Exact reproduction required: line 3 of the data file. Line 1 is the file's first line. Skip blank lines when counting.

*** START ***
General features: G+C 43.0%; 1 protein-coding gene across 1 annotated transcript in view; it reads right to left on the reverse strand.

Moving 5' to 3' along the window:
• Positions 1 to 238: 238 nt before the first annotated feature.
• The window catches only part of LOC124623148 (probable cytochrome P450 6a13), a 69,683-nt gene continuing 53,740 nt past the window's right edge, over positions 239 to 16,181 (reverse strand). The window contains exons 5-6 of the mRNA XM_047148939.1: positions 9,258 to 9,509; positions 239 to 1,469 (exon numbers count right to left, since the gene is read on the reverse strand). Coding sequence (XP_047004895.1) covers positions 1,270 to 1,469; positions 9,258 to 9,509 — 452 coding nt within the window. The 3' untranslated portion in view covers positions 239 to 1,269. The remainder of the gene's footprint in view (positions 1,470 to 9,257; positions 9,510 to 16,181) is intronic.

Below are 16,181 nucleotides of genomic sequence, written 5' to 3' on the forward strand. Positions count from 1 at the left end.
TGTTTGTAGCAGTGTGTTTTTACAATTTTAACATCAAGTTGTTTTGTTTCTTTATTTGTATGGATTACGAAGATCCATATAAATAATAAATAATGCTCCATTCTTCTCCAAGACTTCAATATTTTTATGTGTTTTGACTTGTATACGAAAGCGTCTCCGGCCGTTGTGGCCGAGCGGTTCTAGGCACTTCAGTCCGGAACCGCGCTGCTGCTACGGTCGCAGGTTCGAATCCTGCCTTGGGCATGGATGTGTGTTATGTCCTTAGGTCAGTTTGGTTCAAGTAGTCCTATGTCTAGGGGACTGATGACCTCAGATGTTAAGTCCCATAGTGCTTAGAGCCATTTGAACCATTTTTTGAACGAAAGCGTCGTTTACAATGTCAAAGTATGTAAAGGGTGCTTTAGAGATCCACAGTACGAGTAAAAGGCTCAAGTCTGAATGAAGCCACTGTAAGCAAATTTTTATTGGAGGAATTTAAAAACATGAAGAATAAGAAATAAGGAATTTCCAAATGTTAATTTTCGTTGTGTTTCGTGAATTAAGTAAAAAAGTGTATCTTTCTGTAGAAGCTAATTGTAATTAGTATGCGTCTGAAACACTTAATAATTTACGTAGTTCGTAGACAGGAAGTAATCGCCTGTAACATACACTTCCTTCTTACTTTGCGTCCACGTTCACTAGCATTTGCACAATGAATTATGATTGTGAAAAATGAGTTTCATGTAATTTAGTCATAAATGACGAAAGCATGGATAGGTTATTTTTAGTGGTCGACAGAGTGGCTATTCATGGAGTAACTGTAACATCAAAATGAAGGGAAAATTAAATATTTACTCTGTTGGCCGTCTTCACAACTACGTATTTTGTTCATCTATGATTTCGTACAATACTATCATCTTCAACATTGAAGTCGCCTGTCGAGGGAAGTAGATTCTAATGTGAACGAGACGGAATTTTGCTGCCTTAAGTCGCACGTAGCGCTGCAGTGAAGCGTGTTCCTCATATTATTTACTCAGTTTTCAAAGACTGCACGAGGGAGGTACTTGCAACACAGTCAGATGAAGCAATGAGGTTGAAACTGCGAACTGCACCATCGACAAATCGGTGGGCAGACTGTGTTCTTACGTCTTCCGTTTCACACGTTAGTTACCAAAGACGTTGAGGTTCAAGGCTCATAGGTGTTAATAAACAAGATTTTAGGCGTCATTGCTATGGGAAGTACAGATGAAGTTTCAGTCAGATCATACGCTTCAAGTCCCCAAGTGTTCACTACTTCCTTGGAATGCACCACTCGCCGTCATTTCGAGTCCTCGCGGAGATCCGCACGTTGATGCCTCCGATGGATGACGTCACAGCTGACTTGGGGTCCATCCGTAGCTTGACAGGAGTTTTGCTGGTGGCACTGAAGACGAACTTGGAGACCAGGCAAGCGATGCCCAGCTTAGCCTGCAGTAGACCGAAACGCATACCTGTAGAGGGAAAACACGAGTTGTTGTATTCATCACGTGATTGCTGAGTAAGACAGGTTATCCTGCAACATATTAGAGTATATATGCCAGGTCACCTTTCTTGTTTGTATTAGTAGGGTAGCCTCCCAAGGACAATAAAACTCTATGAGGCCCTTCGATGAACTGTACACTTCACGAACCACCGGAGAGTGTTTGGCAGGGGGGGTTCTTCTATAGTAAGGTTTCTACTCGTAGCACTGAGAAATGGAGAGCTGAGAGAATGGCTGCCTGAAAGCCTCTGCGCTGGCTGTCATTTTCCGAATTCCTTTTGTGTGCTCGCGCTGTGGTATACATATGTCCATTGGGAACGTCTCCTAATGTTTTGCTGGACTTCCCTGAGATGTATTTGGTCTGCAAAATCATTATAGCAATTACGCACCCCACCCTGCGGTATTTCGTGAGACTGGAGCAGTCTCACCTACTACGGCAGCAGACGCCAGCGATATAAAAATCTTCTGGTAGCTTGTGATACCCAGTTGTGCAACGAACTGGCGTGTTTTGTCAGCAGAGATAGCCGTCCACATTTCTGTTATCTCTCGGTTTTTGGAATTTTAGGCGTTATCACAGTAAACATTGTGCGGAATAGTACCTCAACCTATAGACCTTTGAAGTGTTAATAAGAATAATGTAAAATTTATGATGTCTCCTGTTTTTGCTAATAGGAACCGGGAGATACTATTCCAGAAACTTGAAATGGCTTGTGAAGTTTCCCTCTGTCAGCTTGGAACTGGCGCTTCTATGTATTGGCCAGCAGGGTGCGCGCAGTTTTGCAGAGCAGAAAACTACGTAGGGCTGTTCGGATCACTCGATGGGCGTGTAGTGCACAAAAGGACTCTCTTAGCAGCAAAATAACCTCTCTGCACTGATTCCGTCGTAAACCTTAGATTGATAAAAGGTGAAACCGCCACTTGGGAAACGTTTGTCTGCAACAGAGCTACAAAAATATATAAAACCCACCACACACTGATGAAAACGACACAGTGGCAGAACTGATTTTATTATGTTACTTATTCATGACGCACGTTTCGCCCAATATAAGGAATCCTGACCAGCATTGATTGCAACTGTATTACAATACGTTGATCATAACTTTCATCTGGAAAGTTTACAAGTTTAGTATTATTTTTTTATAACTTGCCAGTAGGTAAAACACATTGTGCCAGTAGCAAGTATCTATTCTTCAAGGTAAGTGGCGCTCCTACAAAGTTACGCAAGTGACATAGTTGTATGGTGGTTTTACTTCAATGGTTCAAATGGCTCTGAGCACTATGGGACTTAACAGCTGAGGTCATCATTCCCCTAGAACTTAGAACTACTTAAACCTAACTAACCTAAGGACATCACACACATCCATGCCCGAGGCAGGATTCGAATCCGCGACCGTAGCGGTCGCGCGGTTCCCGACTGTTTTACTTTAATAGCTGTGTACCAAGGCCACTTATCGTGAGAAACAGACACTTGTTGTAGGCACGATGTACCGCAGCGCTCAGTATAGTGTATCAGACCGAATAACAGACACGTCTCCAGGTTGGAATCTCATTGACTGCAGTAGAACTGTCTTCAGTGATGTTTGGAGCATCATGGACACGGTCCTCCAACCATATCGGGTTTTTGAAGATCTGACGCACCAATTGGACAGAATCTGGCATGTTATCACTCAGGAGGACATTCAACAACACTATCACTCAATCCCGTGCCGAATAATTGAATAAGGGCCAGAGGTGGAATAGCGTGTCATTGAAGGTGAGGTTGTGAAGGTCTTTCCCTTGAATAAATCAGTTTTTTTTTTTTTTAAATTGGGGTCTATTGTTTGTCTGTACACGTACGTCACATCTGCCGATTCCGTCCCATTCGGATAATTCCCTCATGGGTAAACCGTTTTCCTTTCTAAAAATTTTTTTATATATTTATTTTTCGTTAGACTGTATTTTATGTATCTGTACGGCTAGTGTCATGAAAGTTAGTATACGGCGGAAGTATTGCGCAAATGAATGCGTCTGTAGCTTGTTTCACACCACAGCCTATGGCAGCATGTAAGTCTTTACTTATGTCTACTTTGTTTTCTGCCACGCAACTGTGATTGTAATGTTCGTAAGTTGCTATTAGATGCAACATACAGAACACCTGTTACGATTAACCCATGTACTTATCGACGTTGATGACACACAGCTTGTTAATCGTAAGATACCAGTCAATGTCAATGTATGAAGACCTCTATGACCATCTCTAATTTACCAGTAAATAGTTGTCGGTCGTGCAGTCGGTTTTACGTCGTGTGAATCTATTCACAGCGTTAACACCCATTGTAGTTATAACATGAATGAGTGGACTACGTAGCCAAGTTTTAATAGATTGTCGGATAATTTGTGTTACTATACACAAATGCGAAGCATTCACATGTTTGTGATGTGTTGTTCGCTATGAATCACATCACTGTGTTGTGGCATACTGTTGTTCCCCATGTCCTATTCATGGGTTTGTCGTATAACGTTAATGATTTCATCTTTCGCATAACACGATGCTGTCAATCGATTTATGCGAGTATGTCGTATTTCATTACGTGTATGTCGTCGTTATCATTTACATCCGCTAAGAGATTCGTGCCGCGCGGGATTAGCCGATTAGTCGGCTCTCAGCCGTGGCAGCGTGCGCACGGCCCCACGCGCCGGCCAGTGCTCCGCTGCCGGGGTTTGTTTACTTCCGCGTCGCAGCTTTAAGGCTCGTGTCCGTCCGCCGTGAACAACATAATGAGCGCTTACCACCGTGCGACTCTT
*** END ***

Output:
• Positions 1 to 238: 238 nt before the first annotated feature.